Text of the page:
Top Five Rap Albums of 2014

Andrew Haverty
Connector Staff

5. “Paperwork” – T.I.

Picking the number five album for this list was definitely the most difficult. With so many solid rap albums in 2014, it was hard to choose from the wide selection of albums I had bought and listened to from beginning to end (I bought over 20 of them). One album I was particularly impressed with was T.I.’s “Paperwork.” The majority of the tracks on this album pop with that signature T.I. southern hospitality, as executive producer Pharrell Williams brings his impeccable rhythm and production skills to help create something that sounds both original and familiar. T.I.’s southern country-style flow is present as ever and, from beginning to end, the album feels like a return to form for the king of Atlanta with hard-hitting tracks like “Jet Fuel” and “About the Money” (the album version, not the awful radio edit) and smoother, more soulful tracks like “Paperwork” and “Stay.” Not to mention, the track “New National Anthem” couldn’t be more appropriate at a time like now with the tragic occurrences involving Michael Brown and Eric Garner. Overall, “Paperwork” should be in any T.I. fan’s library. This is the T.I. I remember and love and it’ll be interesting to see if he can top this album next time around.

4. “Cadillactica” – Big K.R.I.T.

Speaking of southern rap kings, the self-proclaimed “King of the South” released an album in 2014 that impressed the hip-hop world. I’m honestly a little ashamed to admit that I was sleeping on K.R.I.T. big time, as I didn’t even know he was releasing an album last year until the week before. Sure, there have been tracks here and there that I’ve enjoyed from the artist in the past, but I never expected anything as bright as “Cadillactica.” It’s entertaining from beginning to end with rapidly-spit lyrics and constantly clever wordplay throughout. Though the first half of the album is much brighter than the second half (even seeming to draw inspiration at times from Daft Punk), the whole album pops with rhythm and bass that sounds like it could’ve been recorded in a futuristic version of the rapper’s hometown in Mississippi. Being transported to the planet of “Cadillactica” was a treat, and I sure won’t be sleeping on Big K.R.I.T. ever again.

3. “Run the Jewels 2” – Run the Jewels (Killer Mike & El-P)

“Run them Jewels fast! Run them, Run them Jewels fast!” After Killer Mike & El-P announced the sequel to their hit album “Run the Jewels,” I couldn’t help but get excited. They couldn’t possibly top their electric first effort, right? Dude… Grab a pair of HD headphones, throw on this album and prepare yourself to, quite literally, be blown away. From the first track, “Jeopardy,” leading into “Oh My Darling Don’t Cry,” you instantly realize you’re in for a treat. Ferocious beats, high energy and an impeccable one-two punch from Killer Mike and El-P highlight this outstanding second effort from the acclaimed duo, as the album is a straight-up attack on the senses. And, just like their previous album, it’s free! Go do yourself a favor and download this gem.

2. “2014 Forest Hills Drive” – J. Cole

As a huge J. Cole fan, I am more than happy to say with confidence that Cole is BACK! I mean, it’s not like he’d ever left, but he did stumble a bit with “Born Sinner” in 2013, which was considered a commercial disappointment. “2014 Forest Hills Drive” debuted at number one on the Billboard charts its opening week and has already sold more copies than “Born Sinner.” Trust me when I say the success is well deserved. There are no features this time around: it’s all Cole, and he even largely produced the entire project himself. The result is an album that feels very personalized, original and near perfect. Cole states at the beginning of “Wet Dreamz,” my personal favorite track: “Let me take y’all back, man, as I do so well.” That couldn’t be truer as J. Cole still proves himself to be one of the best storytellers in the business. The album starts with Cole as a young, naïve kid, and he ends as a more self-reflective, mature adult ready to move things forward with his career. “2014 Forest Hills Drive” is an experience worth listening through multiple times over. Once again, Cole has restored faith in rap as an art and talent.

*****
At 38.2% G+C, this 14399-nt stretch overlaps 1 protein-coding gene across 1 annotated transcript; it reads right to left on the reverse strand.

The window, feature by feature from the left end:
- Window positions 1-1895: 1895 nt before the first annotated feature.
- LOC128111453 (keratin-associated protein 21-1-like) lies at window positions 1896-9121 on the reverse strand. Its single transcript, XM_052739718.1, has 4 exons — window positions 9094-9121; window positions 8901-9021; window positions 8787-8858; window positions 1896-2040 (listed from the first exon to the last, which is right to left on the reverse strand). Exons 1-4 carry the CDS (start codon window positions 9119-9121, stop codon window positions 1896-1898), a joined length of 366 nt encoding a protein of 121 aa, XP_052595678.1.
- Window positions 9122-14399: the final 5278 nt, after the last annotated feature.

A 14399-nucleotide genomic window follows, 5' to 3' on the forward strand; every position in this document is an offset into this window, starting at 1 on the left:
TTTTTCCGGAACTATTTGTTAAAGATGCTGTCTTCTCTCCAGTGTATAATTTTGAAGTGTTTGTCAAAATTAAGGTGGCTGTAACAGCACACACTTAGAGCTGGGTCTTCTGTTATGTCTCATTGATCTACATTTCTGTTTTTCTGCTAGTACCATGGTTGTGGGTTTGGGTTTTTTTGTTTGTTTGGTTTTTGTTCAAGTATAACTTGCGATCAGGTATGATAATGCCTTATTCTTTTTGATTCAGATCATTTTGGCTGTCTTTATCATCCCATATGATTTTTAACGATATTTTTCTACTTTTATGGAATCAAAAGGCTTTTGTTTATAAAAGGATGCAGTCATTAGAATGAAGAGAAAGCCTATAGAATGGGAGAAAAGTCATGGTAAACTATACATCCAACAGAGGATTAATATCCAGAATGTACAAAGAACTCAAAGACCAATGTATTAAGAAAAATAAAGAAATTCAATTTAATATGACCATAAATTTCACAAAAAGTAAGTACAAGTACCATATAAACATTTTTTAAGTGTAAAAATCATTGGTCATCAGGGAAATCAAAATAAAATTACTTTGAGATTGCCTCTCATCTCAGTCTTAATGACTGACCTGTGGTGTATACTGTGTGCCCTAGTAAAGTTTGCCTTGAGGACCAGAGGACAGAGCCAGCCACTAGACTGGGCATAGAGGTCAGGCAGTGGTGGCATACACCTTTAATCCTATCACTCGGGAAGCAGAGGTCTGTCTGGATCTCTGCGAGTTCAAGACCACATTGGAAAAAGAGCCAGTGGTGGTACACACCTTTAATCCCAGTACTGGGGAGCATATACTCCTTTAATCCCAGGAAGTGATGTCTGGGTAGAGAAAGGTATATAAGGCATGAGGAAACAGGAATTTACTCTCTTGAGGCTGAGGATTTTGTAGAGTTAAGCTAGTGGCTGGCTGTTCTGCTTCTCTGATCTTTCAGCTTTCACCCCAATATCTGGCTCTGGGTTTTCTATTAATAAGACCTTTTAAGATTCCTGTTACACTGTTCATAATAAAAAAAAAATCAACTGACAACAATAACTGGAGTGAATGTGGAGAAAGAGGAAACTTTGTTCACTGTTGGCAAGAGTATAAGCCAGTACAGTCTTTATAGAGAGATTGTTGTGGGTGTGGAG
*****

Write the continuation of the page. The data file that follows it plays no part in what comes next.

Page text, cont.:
1. “Under Pressure” – Logic

After following Logic on college music websites for years, I couldn’t be happier for this kid. After years of mixtapes, Logic’s time has finally come with his first studio album with Def Jam Records in the form of “Under Pressure;” the result is more than impressive. Logic makes a perfectly good case for himself that he is, pound for pound, the best lyricist and storyteller in the sea of talented rappers today. “Under Pressure” gives us insight to the rapper’s past regrets and future ambitions, and it’s all detailed with immaculate wordplay accompanied by an unstoppable flow. No track on the album supports this better than “Under Pressure,” a nine minute track produced by Logic himself that showcases the rapper’s struggles of aspiring to be the best rapper in the business, but then quickly turns to the perspective of his different family members. It’s gritty, raw, honest and an absolutely perfect track. With about only 100,000 copies sold so far, it’s clear that too many people are sleeping on this talented artist. If you’re a true rap fan, don’t let that happen to you. “Under Pressure” was my clear winner for rap album of the year and is my favorite album since Kendrick Lamar’s “Good Kid, M.A.A.D. City.” 24 years old, Logic is going to do big things in the future. Look out for him.

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